Suspended Reidland bingo has a troubled history with money

October 8, 2018 - 11:12am
The recent indictment of two people affiliated with the Reidland Boosters Club is only the latest in a string of financial issues besetting the bingo operation in the past decade. The Kentucky Department of Charitable Gaming ordered an emergency suspension of Reidland Boosters Club's license in late August after an audit, according to a report obtained from an open records request. The most recent investigation, covering the period between January of 2015 and July of 2016, found that more than $110,000 was unaccounted for, or spent for purposes unrelated to those covered by the charitable gaming license. 2018-10-08T08:56:36-04:00

Owensboro Chamber wants more home rule for local governments

October 8, 2018 - 11:12am
In 1980, the Kentucky General Assembly passed home rule legislation to give local governments more power. But it didn't go far enough, Candance Brake, president of the Greater Owensboro Chamber of Commerce, said last week. "Our big issue this year is home rule," she said. "Cities of the second class like Owensboro have their hands tied when it comes to raising revenue. But cities of the fourth and fifth class can have a restaurant tax for recreation and infrastructure. Smaller cities can raise revenue from different sources, but we can't. We want to try to get home rule more flexible." 2018-10-08T08:52:24-04:00

Kentucky's own Brett 'Kavanaugh' has had a 'crazy couple of weeks'

October 8, 2018 - 11:12am
He's never testified before a Senate committee, he's never sat on an appellate court bench and he's never been confirmed to the Supreme Court, but Brett Kavanagh has had a rough couple of weeks. While he was at work this past Thursday, the topic of his name came up. And it was the last straw. So he took to Twitter and shared his thoughts. The 27-year-old's misfortune of having a similar name to a 53-year-old controversial judge went viral, and more than 147,000 people have retweeted and nearly one million have favorited his observation. “Dude, it was literally like a machine gun,” Kavanagh said. “It was like my phone caught a virus. It was constantly vibrating.” 2018-10-08T08:43:04-04:00

Year of the teacher? Wave of Kentucky legislature candidates say it's real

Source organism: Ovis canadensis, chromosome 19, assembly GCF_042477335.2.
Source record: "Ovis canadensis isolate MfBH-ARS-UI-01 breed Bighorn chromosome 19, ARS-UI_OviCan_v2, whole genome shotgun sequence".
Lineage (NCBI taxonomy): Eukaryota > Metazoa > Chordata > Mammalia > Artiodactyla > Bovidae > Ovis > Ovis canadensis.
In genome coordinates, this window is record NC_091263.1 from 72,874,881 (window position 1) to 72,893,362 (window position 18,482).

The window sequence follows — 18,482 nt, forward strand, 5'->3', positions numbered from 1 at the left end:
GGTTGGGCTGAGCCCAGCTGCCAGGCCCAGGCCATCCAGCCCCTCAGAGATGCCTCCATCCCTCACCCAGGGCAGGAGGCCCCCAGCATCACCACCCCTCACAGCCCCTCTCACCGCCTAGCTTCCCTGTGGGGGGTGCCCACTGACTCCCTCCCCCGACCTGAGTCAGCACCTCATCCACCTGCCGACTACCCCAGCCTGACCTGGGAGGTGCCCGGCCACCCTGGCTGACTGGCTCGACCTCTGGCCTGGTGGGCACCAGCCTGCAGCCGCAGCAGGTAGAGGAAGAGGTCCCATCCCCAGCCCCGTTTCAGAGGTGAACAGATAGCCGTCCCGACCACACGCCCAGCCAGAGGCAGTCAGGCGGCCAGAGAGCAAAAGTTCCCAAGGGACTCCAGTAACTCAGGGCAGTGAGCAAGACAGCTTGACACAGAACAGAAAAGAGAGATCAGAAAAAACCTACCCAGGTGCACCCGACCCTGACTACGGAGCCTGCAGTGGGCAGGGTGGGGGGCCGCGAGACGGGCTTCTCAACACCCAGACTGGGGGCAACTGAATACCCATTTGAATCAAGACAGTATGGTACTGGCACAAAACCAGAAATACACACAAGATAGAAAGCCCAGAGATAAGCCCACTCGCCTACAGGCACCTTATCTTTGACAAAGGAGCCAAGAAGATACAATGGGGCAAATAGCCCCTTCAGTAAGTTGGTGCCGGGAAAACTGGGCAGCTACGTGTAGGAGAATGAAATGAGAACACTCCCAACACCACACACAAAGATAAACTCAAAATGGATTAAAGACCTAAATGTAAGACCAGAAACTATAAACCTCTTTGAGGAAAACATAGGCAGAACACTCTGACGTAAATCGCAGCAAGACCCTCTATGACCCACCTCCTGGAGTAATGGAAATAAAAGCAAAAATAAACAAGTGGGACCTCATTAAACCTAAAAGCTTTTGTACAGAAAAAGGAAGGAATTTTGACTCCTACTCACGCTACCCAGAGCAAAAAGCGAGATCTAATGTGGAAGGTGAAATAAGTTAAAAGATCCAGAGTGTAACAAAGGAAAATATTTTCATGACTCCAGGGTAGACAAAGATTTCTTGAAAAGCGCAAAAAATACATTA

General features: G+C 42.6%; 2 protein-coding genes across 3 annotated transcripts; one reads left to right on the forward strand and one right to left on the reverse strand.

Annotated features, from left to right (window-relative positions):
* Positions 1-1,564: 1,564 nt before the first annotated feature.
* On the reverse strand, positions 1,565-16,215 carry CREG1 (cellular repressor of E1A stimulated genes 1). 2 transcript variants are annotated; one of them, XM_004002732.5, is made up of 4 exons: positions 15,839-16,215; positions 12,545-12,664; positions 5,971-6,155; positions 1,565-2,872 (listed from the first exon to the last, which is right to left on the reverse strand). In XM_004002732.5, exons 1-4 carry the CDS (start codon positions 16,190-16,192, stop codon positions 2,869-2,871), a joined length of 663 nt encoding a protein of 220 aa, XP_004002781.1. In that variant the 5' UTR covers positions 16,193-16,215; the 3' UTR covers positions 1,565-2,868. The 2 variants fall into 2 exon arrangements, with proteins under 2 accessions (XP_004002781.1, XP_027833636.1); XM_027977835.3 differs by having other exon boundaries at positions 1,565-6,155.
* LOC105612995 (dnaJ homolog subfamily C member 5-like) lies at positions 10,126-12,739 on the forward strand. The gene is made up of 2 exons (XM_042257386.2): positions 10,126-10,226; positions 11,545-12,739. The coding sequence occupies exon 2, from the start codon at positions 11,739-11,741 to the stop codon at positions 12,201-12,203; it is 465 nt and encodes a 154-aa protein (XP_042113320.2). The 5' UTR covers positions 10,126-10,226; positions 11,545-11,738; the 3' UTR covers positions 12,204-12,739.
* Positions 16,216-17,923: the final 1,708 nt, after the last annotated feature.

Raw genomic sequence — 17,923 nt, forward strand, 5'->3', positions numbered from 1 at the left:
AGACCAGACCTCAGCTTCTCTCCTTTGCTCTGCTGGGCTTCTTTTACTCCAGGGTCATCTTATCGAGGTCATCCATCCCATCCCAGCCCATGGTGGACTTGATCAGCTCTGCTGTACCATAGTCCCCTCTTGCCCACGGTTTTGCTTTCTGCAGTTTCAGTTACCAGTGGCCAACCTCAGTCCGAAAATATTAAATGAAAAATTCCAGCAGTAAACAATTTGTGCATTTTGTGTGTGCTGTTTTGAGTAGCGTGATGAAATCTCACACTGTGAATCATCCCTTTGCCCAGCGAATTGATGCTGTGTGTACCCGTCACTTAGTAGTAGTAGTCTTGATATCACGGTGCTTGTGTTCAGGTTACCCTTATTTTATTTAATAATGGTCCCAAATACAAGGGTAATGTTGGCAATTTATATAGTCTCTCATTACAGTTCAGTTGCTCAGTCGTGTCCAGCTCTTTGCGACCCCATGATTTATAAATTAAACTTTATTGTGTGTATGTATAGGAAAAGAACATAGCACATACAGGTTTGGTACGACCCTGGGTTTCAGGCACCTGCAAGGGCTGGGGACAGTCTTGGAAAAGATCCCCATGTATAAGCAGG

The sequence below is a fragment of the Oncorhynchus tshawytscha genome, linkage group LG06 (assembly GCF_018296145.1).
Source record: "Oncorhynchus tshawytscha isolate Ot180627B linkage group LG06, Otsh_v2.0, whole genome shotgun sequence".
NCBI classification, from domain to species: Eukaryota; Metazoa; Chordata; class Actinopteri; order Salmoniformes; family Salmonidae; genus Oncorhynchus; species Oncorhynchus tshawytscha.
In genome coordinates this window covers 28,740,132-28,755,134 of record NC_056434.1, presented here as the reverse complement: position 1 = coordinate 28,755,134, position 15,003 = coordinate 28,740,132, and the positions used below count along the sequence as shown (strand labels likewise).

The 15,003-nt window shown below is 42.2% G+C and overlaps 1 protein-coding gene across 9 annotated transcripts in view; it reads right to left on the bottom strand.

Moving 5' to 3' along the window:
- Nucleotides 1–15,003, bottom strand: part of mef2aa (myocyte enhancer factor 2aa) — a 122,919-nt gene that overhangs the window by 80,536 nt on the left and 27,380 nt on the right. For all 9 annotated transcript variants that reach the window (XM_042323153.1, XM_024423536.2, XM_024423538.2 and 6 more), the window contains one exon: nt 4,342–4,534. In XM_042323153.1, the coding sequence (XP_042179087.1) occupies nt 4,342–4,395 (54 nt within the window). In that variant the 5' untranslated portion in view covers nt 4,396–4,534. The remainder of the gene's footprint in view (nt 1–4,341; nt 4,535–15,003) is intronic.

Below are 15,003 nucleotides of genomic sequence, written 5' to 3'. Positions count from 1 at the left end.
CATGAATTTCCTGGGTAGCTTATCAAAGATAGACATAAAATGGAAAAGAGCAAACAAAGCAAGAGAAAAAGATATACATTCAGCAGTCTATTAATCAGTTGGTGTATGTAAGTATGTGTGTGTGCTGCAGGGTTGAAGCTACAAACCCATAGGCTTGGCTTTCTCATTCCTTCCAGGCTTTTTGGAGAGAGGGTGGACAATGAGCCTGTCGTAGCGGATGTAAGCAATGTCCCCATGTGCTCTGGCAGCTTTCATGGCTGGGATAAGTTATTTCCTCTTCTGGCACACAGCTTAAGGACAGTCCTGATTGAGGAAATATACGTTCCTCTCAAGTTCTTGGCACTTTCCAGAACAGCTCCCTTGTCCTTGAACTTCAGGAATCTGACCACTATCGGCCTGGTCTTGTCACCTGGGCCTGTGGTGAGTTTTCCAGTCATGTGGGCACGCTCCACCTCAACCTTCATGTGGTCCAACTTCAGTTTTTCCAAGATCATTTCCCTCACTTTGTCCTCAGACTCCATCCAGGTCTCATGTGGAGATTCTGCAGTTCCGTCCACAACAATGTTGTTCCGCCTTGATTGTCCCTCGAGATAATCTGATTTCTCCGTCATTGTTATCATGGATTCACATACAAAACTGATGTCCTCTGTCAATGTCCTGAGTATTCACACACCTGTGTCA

October 8, 2018 - 11:12am
After years of state budgets with no money for teacher raises, the passage of a law allowing charter schools and a proposal to cut teachers' pension benefits, Denise Gray decided she needed to do more than talk and vote. Gray, 39, who is a para-educator working with special-needs children for Fayette County schools, did something she had never done before: She filed to run for office. “This is a time when we need to make a difference,” said Gray, a Democrat running for state Senate in a district that includes Clark and Montgomery counties and part of Fayette. “We can’t continue to complain about a situation and not be willing to step up. I just had enough of complaining.” 2018-10-08T08:37:36-04:00

Kentucky man charged with murder in death of his wife’s grandfather

October 8, 2018 - 11:12am
A Carter County man was arrested early Sunday on a charge of killing his wife’s grandfather. Matthew Dale Kelley, 28, of Olive Hill was being held in the Carter County Detention Center on a charge of murder. Kentucky State Police said Kelley allegedly shot Bradley Duncan, 81, after the two got into an argument, according to WKYT. 2018-10-08T08:30:08-04:00

‘He was the giant.’ Lexington banker who spearheaded Rupp Arena, legalized hemp dies at 92.

October 8, 2018 - 11:12am
Jake Graves, a longtime Lexington bank executive who helped get Rupp Arena built as the first chairman of the Lexington Civic Center board and later helped legitimize the Kentucky hemp industry, died Friday night. He was 92. Graves spent more than half a century heavily involved in Lexington groups, ranging from the Lexington Chamber of Commerce to the Kentucky Horse Park organizational committee to the Bluegrass Foundation. Most recently, he played an important role in the resurgence of Kentucky’s hemp industry. 2018-10-08T08:26:20-04:00